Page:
By Youri Kemp
A prominent Freeport attorney says he is extremely disappointed in comments made by The Bahamas’ World Trade Organisation’s (WTO) chief negotiator, Zhivargo Laing that it is '95 percent unlikely' that the government will accede to the WTO during this current term.
Carey Leonard, senior associate at the Callender’s and Co. in Grand Bahama, told Tribune Business WTO accession had to happen.
"The government must do this by 2021,” said Leonard.
“When one travelled in the 70s and 80s we were ahead of many countries even in Europe. For the last ten years we have fallen further and further behind. In terms of financial transactions and other commerce related matters.”
Leonard claims the reason why these countries are ahead of us now is “the WTO drives a process of business reform” as Laing recognises.
“The reforms are needed whether you join or not, but it is that the WTO pushes us to make these reforms more rapidly.”
"I think it will be their (the government's) biggest folly if they don’t sign on to the WTO.
"It is a fact that there is a whole group of laws we must change and policy changes we must enact. For example, with trademarks you can get trademarks approved in the United States of America (USA) at a fixed cost, in record time and be given an estimated time that you would be given an answer on whether your application for a trademark would be granted or not. But you can’t do that here in The Bahamas. Trademarks themselves are very valuable to any business. “
Leonard told Tribune Business; "If we don’t sign on to WTO you can kiss your middle class goodbye and watch the standards of living drop further and further
“Because of the Economic Partnership Agreement (EPA) and Laing mentions this, we now have a Standards Commission. For example we have persons in The Bahamas who say they grow organic eggs, but where is their certification? How am I to tell if these are in fact organic eggs and not filled with chemicals?”
"The WTO drives standards. We talk about tourism being the biggest market, but if you don’t have the standards it is had to get into it.”
Leonard rejected fears that the Bahamas would be invaded with foreigners and foreign workers trying to displace Bahamian. “You are not getting any freedom of movement with the WTO. If that were so, you wouldn’t have people lining up at the border of the USA, who is also the biggest member of the WTO. You simply can’t be let in that easily," he said.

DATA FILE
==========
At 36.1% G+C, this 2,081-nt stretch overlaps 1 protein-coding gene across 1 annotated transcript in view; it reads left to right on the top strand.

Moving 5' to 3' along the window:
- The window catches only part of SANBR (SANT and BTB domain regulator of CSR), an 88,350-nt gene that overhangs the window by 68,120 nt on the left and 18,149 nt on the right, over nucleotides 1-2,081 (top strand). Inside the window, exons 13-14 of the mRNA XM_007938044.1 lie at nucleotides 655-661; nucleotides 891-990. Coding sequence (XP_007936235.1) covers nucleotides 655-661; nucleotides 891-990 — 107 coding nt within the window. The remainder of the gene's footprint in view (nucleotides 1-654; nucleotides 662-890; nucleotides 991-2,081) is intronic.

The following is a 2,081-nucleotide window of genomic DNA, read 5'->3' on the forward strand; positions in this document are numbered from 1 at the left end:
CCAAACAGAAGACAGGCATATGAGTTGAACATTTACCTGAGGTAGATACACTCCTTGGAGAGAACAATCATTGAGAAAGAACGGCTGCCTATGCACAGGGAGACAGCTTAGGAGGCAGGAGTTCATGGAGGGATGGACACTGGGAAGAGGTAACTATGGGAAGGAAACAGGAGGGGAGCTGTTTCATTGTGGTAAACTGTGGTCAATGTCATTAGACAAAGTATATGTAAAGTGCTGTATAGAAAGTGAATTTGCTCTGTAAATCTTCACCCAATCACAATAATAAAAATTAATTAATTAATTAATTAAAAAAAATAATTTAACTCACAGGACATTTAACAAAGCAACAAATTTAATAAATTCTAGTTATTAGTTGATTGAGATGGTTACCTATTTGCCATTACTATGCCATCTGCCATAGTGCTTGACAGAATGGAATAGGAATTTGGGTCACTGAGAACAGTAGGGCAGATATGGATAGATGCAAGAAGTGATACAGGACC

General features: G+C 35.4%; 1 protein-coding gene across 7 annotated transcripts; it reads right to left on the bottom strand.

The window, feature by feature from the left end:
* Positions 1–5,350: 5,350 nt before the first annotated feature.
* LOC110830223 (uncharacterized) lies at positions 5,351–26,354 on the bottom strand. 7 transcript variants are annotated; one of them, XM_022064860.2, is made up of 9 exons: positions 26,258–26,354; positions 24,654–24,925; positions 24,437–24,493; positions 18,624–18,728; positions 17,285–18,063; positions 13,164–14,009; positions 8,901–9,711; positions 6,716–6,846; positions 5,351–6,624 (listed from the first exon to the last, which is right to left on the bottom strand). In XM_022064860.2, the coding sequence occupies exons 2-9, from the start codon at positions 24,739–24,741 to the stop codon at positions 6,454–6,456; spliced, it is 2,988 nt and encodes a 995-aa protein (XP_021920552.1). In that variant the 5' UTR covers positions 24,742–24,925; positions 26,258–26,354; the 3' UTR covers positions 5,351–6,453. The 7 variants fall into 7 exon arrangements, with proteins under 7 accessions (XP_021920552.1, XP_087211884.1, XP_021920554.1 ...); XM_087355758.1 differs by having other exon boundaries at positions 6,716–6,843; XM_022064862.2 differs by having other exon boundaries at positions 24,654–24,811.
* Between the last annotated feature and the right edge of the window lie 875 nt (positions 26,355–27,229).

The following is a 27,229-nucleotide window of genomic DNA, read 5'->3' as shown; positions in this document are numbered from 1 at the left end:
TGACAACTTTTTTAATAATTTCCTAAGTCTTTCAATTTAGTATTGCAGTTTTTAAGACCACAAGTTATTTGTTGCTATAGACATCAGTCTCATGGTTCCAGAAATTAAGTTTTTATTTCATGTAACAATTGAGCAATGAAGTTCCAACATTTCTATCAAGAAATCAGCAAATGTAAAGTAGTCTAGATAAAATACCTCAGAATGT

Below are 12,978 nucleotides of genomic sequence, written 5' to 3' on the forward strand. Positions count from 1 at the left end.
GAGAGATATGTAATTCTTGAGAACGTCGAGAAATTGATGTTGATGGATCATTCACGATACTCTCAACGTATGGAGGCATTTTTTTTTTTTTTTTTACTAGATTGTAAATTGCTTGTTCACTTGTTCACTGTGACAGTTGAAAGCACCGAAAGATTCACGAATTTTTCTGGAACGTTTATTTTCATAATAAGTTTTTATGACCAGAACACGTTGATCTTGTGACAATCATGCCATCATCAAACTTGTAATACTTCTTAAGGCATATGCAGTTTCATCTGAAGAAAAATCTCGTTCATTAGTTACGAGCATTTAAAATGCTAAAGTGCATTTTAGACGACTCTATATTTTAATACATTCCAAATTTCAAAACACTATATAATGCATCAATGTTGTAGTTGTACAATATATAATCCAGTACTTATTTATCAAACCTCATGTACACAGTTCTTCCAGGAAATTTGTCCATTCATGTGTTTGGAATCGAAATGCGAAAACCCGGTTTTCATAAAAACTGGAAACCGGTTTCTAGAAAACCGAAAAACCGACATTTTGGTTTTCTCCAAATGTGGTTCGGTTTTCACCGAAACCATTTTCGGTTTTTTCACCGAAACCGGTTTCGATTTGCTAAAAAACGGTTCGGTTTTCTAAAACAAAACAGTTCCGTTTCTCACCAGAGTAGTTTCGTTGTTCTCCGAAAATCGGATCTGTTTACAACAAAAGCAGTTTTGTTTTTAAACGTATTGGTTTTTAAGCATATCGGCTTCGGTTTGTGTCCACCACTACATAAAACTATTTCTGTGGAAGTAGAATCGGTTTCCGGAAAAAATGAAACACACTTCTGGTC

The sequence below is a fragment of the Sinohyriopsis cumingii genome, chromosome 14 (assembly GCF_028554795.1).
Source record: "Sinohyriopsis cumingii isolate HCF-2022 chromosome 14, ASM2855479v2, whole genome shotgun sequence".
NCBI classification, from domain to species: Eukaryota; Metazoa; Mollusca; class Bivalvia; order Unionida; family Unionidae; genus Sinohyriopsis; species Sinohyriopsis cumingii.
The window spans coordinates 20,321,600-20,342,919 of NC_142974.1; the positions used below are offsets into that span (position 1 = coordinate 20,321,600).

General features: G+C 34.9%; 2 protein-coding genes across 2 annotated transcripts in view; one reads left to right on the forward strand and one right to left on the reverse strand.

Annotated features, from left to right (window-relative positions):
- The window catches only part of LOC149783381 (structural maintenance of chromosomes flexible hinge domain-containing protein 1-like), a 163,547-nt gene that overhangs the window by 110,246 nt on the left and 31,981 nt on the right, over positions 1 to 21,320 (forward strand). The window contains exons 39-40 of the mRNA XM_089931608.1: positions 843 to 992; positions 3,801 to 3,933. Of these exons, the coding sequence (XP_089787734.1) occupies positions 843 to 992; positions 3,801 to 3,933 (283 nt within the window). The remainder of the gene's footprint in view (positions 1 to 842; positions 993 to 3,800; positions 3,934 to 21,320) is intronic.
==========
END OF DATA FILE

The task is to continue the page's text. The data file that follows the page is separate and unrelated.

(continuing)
“There is, however, going to be easier entry for professional people wanting to come in.”
But Leonard insisted: “We can compete with the foreigners - there are thousands of Bahamians working in other places around the world from the Middle East to Asia to North America and Europe. They didn’t get their jobs because immigration was holding them up.”
Leonard also said he does not understand Super Value owner, Rupert Roberts’s objection to WTO: “I haven’t got a clue where Rupert Roberts is coming (from). I don’t understand why he is objecting to it. I don’t see a downside,” he said.
Leonard gave an example of how Bahamian companies have won out against foreign competition in The Bahamas, in the example of how Mr. Roberts’s own Super Value chain - when they bought one portion of the former City Markets grocery chain once owned by the American supermarket chain Winn Dixie and another Bahamian supermarket chain, Abaco Markets Limited (AML) bought the other portion.
Leonard also gave example of where the former petroleum dealer, Texaco, was replaced by another, Rubis, where “Rubis is now owned by the Bahamian oil and petroleum distributor, Freeport Oil Company Limited (FOCOL) and they put out Texaco.”
Leonard also dispelled fears the Bahamas not produce anything. “People are afraid that The Bahamas does not produce anything. But financial services is something we produce as well as hotel and tourism is something that we produce.”
“Right now there is nothing that can stop the USA from slapping on a tax for people who are departing to the Bahamas, but they can’t do it to Jamaica or Barbados or Trinidad or any other country in the western hemisphere because of those countries having WTO.”
Leonard also gave an example of how a company in Grand Bahamas that he declined to name, “had a contract to ship their product to Mexico, but the Mexicans realized that The Bahamas was not a members of WTO so they increased the import duties on it, leading to the contract being cancelled and the planned expansion in the Bahamas was cancelled and therefore the additional employment in The Bahamas was never realised.
Leonard noted that employment in the manufacturing sector gives better salaries than that in the tourism sector.
Leonard also gave an example of when the OECD (Organisation for Economic Cooperation and Development) crunched down on The Bahamas in the early 2000’a where we had “a massive departure in head offices from The Bahamas that left to countries like Barbados and other WTO member countries in the region.” Leonard further said “they left for other WTO member countries in the region because the OECD could not strong-arm those countries the way they did The Bahamas.”
“We must get the fact that we must reform our laws. So you can get a standardisation of business that is comparable to the rest of the world,” Leonard ultimately said.